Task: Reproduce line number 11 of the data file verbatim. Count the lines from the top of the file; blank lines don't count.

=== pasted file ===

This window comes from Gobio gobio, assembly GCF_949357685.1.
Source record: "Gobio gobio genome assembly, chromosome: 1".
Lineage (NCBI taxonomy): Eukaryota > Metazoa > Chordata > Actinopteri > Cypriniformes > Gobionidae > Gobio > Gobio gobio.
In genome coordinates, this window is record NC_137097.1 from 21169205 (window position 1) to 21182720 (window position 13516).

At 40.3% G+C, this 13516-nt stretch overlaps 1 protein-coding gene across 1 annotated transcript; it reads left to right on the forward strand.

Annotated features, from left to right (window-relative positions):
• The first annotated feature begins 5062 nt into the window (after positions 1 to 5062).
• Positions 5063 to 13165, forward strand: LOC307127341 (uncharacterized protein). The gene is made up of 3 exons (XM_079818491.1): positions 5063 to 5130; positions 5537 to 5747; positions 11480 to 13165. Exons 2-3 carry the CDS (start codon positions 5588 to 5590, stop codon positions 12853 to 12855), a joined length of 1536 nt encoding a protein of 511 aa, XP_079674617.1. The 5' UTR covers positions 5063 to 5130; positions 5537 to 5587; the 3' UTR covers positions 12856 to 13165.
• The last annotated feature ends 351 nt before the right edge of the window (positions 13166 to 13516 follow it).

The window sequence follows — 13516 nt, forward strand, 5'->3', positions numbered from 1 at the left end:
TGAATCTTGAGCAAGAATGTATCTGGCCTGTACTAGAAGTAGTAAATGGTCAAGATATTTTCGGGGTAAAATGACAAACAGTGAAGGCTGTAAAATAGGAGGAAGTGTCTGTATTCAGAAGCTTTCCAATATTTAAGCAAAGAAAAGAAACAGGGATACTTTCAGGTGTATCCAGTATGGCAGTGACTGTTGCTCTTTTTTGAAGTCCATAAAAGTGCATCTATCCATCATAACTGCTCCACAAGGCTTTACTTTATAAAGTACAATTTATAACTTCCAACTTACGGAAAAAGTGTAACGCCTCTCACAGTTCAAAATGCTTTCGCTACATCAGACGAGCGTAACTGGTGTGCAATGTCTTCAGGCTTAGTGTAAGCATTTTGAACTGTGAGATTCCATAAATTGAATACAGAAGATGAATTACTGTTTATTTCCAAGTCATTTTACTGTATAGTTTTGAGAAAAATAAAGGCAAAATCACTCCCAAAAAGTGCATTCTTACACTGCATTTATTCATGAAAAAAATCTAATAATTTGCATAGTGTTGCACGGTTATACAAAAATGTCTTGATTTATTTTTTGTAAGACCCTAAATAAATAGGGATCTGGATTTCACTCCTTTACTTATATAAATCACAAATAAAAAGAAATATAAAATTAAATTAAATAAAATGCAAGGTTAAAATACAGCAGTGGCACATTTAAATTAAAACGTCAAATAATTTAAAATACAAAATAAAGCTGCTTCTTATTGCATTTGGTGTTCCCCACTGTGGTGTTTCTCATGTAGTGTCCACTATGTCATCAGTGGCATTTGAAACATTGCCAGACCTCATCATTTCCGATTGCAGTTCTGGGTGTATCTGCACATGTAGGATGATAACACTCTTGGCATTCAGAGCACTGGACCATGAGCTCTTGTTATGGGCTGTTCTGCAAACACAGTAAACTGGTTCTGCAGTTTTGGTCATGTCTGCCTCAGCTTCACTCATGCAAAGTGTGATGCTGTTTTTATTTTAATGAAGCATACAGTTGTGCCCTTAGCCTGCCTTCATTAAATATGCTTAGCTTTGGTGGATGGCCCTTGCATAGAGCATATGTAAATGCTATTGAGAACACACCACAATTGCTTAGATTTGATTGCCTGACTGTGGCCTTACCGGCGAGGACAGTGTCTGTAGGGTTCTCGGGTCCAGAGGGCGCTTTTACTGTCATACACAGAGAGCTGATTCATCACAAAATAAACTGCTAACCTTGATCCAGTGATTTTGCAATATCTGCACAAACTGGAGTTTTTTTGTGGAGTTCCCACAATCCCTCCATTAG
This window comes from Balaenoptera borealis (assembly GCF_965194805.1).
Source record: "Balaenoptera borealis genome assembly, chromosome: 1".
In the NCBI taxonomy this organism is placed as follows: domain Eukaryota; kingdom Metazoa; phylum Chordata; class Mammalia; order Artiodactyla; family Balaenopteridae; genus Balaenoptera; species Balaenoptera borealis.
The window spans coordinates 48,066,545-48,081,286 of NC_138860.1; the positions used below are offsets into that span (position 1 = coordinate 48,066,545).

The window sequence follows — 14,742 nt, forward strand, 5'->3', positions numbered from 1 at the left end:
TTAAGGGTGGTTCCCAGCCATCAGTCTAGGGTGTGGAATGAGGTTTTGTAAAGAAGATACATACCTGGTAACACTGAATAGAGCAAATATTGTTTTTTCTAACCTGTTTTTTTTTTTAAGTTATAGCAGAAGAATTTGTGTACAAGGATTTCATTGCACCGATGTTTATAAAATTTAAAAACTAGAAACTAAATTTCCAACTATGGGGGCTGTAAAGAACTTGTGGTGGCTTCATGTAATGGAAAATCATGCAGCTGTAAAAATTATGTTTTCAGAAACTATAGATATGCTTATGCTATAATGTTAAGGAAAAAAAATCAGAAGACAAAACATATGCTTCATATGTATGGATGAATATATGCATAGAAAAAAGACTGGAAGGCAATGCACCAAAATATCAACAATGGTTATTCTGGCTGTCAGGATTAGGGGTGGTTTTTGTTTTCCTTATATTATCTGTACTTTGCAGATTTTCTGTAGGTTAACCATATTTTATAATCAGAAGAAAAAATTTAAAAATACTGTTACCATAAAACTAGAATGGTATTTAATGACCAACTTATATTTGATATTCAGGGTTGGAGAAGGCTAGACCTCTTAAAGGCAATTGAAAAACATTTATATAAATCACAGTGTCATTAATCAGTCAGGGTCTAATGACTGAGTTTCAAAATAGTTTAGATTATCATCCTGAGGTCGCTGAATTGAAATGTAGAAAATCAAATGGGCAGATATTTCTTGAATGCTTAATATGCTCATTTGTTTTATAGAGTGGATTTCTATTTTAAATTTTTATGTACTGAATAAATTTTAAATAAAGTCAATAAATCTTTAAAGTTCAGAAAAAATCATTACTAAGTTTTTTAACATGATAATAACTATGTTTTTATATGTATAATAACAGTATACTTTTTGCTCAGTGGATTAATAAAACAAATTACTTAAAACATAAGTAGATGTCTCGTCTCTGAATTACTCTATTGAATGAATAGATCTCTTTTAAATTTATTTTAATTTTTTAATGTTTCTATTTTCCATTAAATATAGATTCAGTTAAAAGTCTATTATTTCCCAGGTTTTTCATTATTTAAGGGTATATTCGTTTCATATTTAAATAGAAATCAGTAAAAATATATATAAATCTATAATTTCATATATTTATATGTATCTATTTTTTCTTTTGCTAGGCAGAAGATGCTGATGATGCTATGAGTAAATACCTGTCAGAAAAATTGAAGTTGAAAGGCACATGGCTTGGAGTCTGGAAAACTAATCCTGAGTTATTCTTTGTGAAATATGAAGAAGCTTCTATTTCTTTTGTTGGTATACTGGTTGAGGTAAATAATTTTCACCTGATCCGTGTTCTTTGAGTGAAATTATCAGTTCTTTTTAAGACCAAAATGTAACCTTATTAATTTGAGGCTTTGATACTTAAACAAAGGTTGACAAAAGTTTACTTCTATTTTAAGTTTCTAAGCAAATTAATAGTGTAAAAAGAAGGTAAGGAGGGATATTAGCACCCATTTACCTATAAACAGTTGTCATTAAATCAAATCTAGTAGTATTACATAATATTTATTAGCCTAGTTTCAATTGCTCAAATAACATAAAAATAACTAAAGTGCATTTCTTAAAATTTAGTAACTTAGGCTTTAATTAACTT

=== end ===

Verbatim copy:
TGAATCTTGAGCAAGAATGTATCTGGCCTGTACTAGAAGTAGTAAATGGTCAAGATATTTTCGGGGTAAAATGACAAACAGTGAAGGCTGTAAAATAGGAGGAAGTGTCTGTATTCAGAAGCTTTCCAATATTTAAGCAAAGAAAAGAAACAGGGATACTTTCAGGTGTATCCAGTATGGCAGTGACTGTTGCTCTTTTTTGAAGTCCATAAAAGTGCATCTATCCATCATAACTGCTCCACAAGGCTTTACTTTATAAAGTACAATTTATAACTTCCAACTTACGGAAAAAGTGTAACGCCTCTCACAGTTCAAAATGCTTTCGCTACATCAGACGAGCGTAACTGGTGTGCAATGTCTTCAGGCTTAGTGTAAGCATTTTGAACTGTGAGATTCCATAAATTGAATACAGAAGATGAATTACTGTTTATTTCCAAGTCATTTTACTGTATAGTTTTGAGAAAAATAAAGGCAAAATCACTCCCAAAAAGTGCATTCTTACACTGCATTTATTCATGAAAAAAATCTAATAATTTGCATAGTGTTGCACGGTTATACAAAAATGTCTTGATTTATTTTTTGTAAGACCCTAAATAAATAGGGATCTGGATTTCACTCCTTTACTTATATAAATCACAAATAAAAAGAAATATAAAATTAAATTAAATAAAATGCAAGGTTAAAATACAGCAGTGGCACATTTAAATTAAAACGTCAAATAATTTAAAATACAAAATAAAGCTGCTTCTTATTGCATTTGGTGTTCCCCACTGTGGTGTTTCTCATGTAGTGTCCACTATGTCATCAGTGGCATTTGAAACATTGCCAGACCTCATCATTTCCGATTGCAGTTCTGGGTGTATCTGCACATGTAGGATGATAACACTCTTGGCATTCAGAGCACTGGACCATGAGCTCTTGTTATGGGCTGTTCTGCAAACACAGTAAACTGGTTCTGCAGTTTTGGTCATGTCTGCCTCAGCTTCACTCATGCAAAGTGTGATGCTGTTTTTATTTTAATGAAGCATACAGTTGTGCCCTTAGCCTGCCTTCATTAAATATGCTTAGCTTTGGTGGATGGCCCTTGCATAGAGCATATGTAAATGCTATTGAGAACACACCACAATTGCTTAGATTTGATTGCCTGACTGTGGCCTTACCGGCGAGGACAGTGTCTGTAGGGTTCTCGGGTCCAGAGGGCGCTTTTACTGTCATACACAGAGAGCTGATTCATCACAAAATAAACTGCTAACCTTGATCCAGTGATTTTGCAATATCTGCACAAACTGGAGTTTTTTTGTGGAGTTCCCACAATCCCTCCATTAG